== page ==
Dairy farming and technology together can change the face of the Indian dairy industry


Farmer feeding his cow

India is the the biggest milk producer in the world supported 22% global share of milk production and was responsible for the production of approximately 196 million tonnes milk in 2019.

Developing countries have increased their share of world milk production over the past decades. Rather than an increase in production per capita, this expansion is mainly due to a to augment in number of producing animals.

It is also due to the introduction of milking machines which have, in some respects, completely replaced hand milking, according to Arun, a youngster who runs a dairy farm in Karnal, Haryana “Vacuum machines for milking cows are much better than normal hand milking, as cattle are often irritated when hand milked, however, Vacuum machines are much smoother and just need to be cleaned once a while, while it is also capable of performing a 15 to 20 minute job in about 5 minutes too much.

This itself shows the amount that technology and innovations contribute to any industry. It helps save time, money, resources and is also responsible for producing more products in the same amount of time.

It also helps dairy farmers use their extra time in other areas of interest to them. Below are some technological innovations in the field of dairy products.

Cattle health monitoring devices

Cattle production, longevity and reproduction are all affected by health problems. Farmers spend a lot of money every year on the health and welfare of their livestock.

Farmers can measure, monitor and manage health, nutrition, behavior, gestation, milking frequency, milk production abnormalities and activity level of livestock in real time through portable electronic devices for similar animals to human fitness trackers. Ears, tail, legs, neck or any other body part of cattle can be implanted with these smart animal trackers.

Automated livestock traffic management

Managing and moving animals to milking stalls and back to their barns or barns can be a tedious task. There is also a risk that the livestock will be injured. Computer controlled doors open and close electrically in an automated livestock traffic management system. These doors allow the cattle to be sorted according to whether or not they are ready to be milked. Animals that are ready to be milked are moved to the milking area, while the rest are either placed in the waiting area or returned to their barns.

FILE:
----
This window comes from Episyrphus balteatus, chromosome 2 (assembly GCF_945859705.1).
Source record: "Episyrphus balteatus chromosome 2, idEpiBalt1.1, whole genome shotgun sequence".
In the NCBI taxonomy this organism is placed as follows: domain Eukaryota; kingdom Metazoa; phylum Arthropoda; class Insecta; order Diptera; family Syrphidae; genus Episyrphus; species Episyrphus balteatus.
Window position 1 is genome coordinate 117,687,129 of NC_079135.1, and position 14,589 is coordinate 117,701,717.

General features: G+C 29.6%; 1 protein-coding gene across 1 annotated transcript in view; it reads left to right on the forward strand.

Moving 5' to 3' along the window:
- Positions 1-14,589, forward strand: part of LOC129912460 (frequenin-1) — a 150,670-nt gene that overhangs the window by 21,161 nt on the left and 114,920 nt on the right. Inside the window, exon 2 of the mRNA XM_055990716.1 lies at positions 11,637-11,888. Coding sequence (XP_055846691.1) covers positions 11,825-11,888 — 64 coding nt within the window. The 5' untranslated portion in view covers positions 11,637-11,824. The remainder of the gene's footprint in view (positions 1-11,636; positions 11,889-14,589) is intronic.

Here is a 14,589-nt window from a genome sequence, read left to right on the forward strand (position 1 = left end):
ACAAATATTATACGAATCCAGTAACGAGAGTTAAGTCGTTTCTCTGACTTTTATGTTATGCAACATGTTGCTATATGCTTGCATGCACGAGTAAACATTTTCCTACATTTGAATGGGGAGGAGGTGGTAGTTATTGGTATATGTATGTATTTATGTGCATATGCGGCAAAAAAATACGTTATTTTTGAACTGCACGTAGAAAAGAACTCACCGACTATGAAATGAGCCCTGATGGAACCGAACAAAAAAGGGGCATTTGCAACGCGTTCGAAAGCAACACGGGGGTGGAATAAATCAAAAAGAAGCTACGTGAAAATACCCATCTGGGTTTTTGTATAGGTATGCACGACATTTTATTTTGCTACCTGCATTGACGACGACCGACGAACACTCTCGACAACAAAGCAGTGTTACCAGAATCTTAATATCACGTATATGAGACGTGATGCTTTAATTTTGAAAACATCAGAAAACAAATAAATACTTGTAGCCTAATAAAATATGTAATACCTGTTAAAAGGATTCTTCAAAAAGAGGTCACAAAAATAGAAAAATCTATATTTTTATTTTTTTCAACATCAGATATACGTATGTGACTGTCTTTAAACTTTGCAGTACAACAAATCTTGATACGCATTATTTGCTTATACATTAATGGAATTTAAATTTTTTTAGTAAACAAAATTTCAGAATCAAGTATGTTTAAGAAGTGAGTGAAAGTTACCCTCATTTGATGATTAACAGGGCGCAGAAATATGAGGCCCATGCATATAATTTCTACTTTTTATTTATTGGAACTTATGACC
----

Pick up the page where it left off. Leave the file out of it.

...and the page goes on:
Food management system

The dietary requirements of cattle are determined by their health and weather conditions. A sick or pregnant cow, for example, may need additional nutrients. Cattle need extra glucose in their diet when the weather is hot and humid. To maintain maximum milk production throughout the year, various feeding technologies create tailor-made feed additives, supplements, premixes and base mixes. The National Dairy Development Board (NDDB), for example, has developed protein bypass technology to provide specially processed protein supplements that can be fed to livestock to increase milk production and quality.

Then there are digital feed monitoring solutions, which can help farmers detect feed quality, manage feed stocks, and determine feeding patterns for their livestock. In fact, with a feed monitoring tool, you can create a personalized diet for each cow based on her body weight, milk quality and production, improving fertility and productivity.

The above list of technologies is full but not exhaustive. Most dairy technologies now face acceptance barriers in India, as much of India’s dairy sector is still made up of small and unorganized businesses that lack financial resources, access to Technology, and skills to implement it. The good news is that India has already launched the dairy technology revolution, and it will only be a matter of time before these technologies become mainstream.


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